It’s October 16th in the book by now, and the narrative has switched to Carruthers’s diary for the next few days. It is today that our two heroes encounter two boats which will form a key part of the last part of the book: the rather sinister Kormoran, which we’ll discuss separately, and the Blitz, the boat commanded by the model German officer Commander von Brüning:
Davies identified her at once as the Blitz, Commander von Brüning’s gunboat. We wondered if he recognized the Dulcibella, but, anyway, she seemed to take no notice of us and steamed slowly on. We quite expected to fall in with her when we came to the islands, but the actual sight of her has excited us a good deal. She is an ugly, cranky little vessel, painted grey, with one funnel. Davis is contemptuous about her low freeboard forward; says he would rather go to sea in the Dulce. He has her dimensions and armament (learnt from Brassey) at his fingers’ ends: one hundred and forty feet by twenty-five, one 4.9 gun, one 3.4, and four maxims–an old type. Just going to bed; a bitterly cold night.
The mention of Brassey had me heading towards my 1902 copy, scanned from the Web Archive and apparently complete. I assumed, as we always have done, that the Blitz was modelled on a boat Childers saw, or perhaps had knowledge of, or perhaps just found in the pages of Brassey. But my search came to a shuddering halt: there are only four ‘torpedo gunboats’ listed in Brasseys for 1902, the Jagd, the Wacht, the Komet and the Meteor.
Unfortunately, all of these boats were too large to be the Blitz: the Jagd and the Wacht, for instance, seem to have been almost 300 feet long and equipped with far more weaponry and a bigger complement than we could imagine for the Blitz. They seem to have been a form of aviso, rather than a gunboat, and frankly we were a bit stumped as to what an aviso was.
Thankfully, a club member came to the rescue after listening to our podcast on this subject. The always reliable Ian Synge had this to say on the subject of the Blitz, and his stuff is too good leave in the comments, so we’re reproducing it here:
The Gunboat Blitz – Think the crux of the problem is relying on Brassey’s Naval Annual, there was a reason Jane’s Fighting Ships supplanted it…
You can track down the 1900 edition on Google Books which has some useful pearls of wisdom in there. First of all, there was a Blitz in the German navy of the period, built in 1882 but considerably larger than von Bruning’s vessel, and with two funnels (here’s the scan of the page), a more likely candidate is one of the second class torpedo boats, of which Germany had 62, were 140 feet long, single funneled, 85 tons, and sound like the sort of vessel that would be stooging around the Fresians, the illustration of it also shows it shipping quite a lot of water over the bow, which would also fit with Davis’ comments about her (here’s the scan of the page).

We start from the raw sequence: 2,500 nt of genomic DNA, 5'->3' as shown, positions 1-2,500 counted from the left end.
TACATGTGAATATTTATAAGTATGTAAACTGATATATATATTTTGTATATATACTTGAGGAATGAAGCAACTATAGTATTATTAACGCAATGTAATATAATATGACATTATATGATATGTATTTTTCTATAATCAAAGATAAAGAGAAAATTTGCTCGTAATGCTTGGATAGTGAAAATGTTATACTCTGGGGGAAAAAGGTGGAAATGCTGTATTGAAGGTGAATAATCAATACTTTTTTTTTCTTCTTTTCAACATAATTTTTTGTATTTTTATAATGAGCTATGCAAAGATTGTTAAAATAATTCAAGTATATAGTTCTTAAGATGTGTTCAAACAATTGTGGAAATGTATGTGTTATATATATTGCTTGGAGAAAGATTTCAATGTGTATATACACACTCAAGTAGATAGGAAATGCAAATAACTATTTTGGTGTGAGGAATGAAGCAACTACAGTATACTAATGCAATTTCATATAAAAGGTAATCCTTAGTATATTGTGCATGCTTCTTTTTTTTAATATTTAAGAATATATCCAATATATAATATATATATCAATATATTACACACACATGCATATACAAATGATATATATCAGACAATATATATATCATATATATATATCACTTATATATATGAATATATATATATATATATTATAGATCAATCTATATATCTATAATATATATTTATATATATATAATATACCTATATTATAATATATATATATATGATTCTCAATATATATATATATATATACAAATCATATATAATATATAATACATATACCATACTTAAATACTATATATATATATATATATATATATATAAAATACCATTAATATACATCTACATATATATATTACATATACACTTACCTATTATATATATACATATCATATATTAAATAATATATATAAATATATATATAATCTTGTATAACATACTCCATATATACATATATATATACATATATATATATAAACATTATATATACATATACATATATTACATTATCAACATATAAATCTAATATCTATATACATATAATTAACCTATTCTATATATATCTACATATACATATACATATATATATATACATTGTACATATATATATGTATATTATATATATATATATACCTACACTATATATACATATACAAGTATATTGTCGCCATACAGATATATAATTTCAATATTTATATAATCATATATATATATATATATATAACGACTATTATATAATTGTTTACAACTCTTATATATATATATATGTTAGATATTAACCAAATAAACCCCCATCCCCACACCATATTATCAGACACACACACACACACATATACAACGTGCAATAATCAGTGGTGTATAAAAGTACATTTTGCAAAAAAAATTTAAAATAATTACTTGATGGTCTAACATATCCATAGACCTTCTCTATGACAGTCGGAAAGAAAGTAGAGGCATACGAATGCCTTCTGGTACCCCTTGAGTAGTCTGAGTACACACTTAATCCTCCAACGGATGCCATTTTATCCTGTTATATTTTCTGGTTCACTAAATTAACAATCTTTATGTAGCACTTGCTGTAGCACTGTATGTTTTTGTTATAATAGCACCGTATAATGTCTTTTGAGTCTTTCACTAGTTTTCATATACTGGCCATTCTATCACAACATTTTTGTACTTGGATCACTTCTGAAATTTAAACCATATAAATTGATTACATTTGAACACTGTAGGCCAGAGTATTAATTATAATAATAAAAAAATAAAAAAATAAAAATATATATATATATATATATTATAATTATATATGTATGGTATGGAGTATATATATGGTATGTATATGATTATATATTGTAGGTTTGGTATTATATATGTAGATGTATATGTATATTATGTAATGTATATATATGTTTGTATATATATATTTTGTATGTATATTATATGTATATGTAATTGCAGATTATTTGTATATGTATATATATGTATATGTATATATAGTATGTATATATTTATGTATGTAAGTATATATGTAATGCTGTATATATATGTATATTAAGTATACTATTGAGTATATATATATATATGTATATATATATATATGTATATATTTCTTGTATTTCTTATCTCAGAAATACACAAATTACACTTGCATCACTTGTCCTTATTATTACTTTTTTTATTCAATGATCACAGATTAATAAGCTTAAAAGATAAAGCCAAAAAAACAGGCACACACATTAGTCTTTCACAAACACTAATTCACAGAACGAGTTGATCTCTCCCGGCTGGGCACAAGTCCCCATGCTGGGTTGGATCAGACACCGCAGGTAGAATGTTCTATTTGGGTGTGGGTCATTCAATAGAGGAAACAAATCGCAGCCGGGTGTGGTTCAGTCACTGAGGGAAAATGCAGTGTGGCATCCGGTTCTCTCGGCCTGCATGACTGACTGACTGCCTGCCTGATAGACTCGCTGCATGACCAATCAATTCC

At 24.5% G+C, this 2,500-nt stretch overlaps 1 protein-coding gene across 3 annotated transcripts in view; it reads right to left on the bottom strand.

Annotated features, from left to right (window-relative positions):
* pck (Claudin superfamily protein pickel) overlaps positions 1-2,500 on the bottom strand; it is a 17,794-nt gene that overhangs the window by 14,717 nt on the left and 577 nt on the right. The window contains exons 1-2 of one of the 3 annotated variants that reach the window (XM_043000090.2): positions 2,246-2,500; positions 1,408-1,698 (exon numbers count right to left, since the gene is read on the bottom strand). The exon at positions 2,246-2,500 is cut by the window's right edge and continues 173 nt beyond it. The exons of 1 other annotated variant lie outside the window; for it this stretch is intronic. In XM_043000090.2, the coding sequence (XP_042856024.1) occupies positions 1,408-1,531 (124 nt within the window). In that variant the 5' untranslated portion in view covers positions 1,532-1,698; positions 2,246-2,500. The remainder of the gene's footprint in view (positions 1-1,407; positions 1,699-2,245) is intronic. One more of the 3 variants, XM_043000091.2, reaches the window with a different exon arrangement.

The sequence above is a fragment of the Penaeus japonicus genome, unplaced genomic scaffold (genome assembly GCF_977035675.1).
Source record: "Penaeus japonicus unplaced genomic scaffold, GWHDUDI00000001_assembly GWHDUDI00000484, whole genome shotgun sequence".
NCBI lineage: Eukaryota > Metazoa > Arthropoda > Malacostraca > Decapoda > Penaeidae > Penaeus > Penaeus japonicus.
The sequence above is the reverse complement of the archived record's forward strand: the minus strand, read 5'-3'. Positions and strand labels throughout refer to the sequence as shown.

A further dig about also yields a Cormoran.
On avisos, this is a French term for a dispatch boat, so a light vessel akin to a frigate or a corvette. The French still use it as a term, so more recently their light Type A69 ships were classified as avisos. If you’re interested in the derivation of this sort of thing have a look at Theodore Ropp’s “The Development of a Modern Navy” – the Naval Institute Press edition is a beautifully illustrated work and you can view a decent chunk of the text on Google Books.
Splendid stuff, Ian! I believe he’s bang on about the torpedo boats, and what’s particularly interesting is that, according to Jane’s, these boats were coming into service right up until 1892, so only five years before Childers made his own voyage round the region. Indeed, there are some first class torpedo boats being launched at around the same time which are somewhat bigger and may have some claim to being the Blitz.
The biggest problem with this explanation, though, is the lack of a name for any of these boats in Jane’s Fighting Ships. With stereotypical Germany efficiency, they are numbered, not named. So did Childers choose to christen his gunboat for sentimental reasons? And was this, as Tim NotCarruthers has speculated, because Childers had already seen a German boat named the Blitz?
We’ll never know. But our thanks to Ian for his masterly rooting around in Jane’s Fighting Ships.
Incidentally, Jane’s states that all these German gunboats were built at Elbing, which in itself was quite interesting. Elbing was a Hanseatic city, absorbed first into West Prussia after the first partition of Poland in 1772. During the 19th century it became a centre for shipbuilding, principally at the Schichau-Werke which specialised in torpedo boats. The city was virtually destroyed during the Russian advance at the end of World War II. It is now the city of Elbląg in the Polish region of Żuławy.